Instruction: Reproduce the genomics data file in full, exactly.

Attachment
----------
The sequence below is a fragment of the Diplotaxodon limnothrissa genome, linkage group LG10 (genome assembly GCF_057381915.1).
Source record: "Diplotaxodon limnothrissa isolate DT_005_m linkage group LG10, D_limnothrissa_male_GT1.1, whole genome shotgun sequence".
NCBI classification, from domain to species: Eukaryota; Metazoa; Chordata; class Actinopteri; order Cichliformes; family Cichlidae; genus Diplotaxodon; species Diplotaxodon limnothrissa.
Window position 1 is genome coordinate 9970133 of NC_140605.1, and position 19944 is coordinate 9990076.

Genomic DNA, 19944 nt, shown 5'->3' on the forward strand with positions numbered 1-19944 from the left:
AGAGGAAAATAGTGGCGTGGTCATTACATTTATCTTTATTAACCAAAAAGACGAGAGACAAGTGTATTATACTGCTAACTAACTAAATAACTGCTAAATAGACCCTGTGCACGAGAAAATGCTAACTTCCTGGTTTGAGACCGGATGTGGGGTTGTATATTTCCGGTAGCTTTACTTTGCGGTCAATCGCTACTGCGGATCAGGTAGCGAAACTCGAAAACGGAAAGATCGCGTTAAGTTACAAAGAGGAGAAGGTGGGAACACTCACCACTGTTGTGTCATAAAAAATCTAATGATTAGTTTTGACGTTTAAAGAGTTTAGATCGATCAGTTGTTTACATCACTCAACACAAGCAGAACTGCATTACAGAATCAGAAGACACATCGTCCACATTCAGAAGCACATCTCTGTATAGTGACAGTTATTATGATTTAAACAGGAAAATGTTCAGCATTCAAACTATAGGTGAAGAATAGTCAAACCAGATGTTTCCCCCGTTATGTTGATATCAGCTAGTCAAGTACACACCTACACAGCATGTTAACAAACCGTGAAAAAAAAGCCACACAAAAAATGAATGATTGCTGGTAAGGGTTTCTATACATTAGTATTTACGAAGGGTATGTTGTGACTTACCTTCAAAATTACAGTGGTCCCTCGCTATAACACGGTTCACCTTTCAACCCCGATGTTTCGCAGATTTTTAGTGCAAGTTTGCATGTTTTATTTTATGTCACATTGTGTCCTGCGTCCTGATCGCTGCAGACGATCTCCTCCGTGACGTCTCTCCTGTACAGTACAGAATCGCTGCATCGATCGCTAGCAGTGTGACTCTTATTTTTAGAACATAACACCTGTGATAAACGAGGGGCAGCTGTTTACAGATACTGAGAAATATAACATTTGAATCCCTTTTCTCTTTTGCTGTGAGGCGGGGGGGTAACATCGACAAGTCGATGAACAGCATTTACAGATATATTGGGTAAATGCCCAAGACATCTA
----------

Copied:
The sequence below is a fragment of the Diplotaxodon limnothrissa genome, linkage group LG10 (genome assembly GCF_057381915.1).
Source record: "Diplotaxodon limnothrissa isolate DT_005_m linkage group LG10, D_limnothrissa_male_GT1.1, whole genome shotgun sequence".
NCBI classification, from domain to species: Eukaryota; Metazoa; Chordata; class Actinopteri; order Cichliformes; family Cichlidae; genus Diplotaxodon; species Diplotaxodon limnothrissa.
Window position 1 is genome coordinate 9970133 of NC_140605.1, and position 19944 is coordinate 9990076.

Genomic DNA, 19944 nt, shown 5'->3' on the forward strand with positions numbered 1-19944 from the left:
AGAGGAAAATAGTGGCGTGGTCATTACATTTATCTTTATTAACCAAAAAGACGAGAGACAAGTGTATTATACTGCTAACTAACTAAATAACTGCTAAATAGACCCTGTGCACGAGAAAATGCTAACTTCCTGGTTTGAGACCGGATGTGGGGTTGTATATTTCCGGTAGCTTTACTTTGCGGTCAATCGCTACTGCGGATCAGGTAGCGAAACTCGAAAACGGAAAGATCGCGTTAAGTTACAAAGAGGAGAAGGTGGGAACACTCACCACTGTTGTGTCATAAAAAATCTAATGATTAGTTTTGACGTTTAAAGAGTTTAGATCGATCAGTTGTTTACATCACTCAACACAAGCAGAACTGCATTACAGAATCAGAAGACACATCGTCCACATTCAGAAGCACATCTCTGTATAGTGACAGTTATTATGATTTAAACAGGAAAATGTTCAGCATTCAAACTATAGGTGAAGAATAGTCAAACCAGATGTTTCCCCCGTTATGTTGATATCAGCTAGTCAAGTACACACCTACACAGCATGTTAACAAACCGTGAAAAAAAAGCCACACAAAAAATGAATGATTGCTGGTAAGGGTTTCTATACATTAGTATTTACGAAGGGTATGTTGTGACTTACCTTCAAAATTACAGTGGTCCCTCGCTATAACACGGTTCACCTTTCAACCCCGATGTTTCGCAGATTTTTAGTGCAAGTTTGCATGTTTTATTTTATGTCACATTGTGTCCTGCGTCCTGATCGCTGCAGACGATCTCCTCCGTGACGTCTCTCCTGTACAGTACAGAATCGCTGCATCGATCGCTAGCAGTGTGACTCTTATTTTTAGAACATAACACCTGTGATAAACGAGGGGCAGCTGTTTACAGATACTGAGAAATATAACATTTGAATCCCTTTTCTCTTTTGCTGTGAGGCGGGGGGGTAACATCGACAAGTCGATGAACAGCATTTACAGATATATTGGGTAAATGCCCAAGACATCTA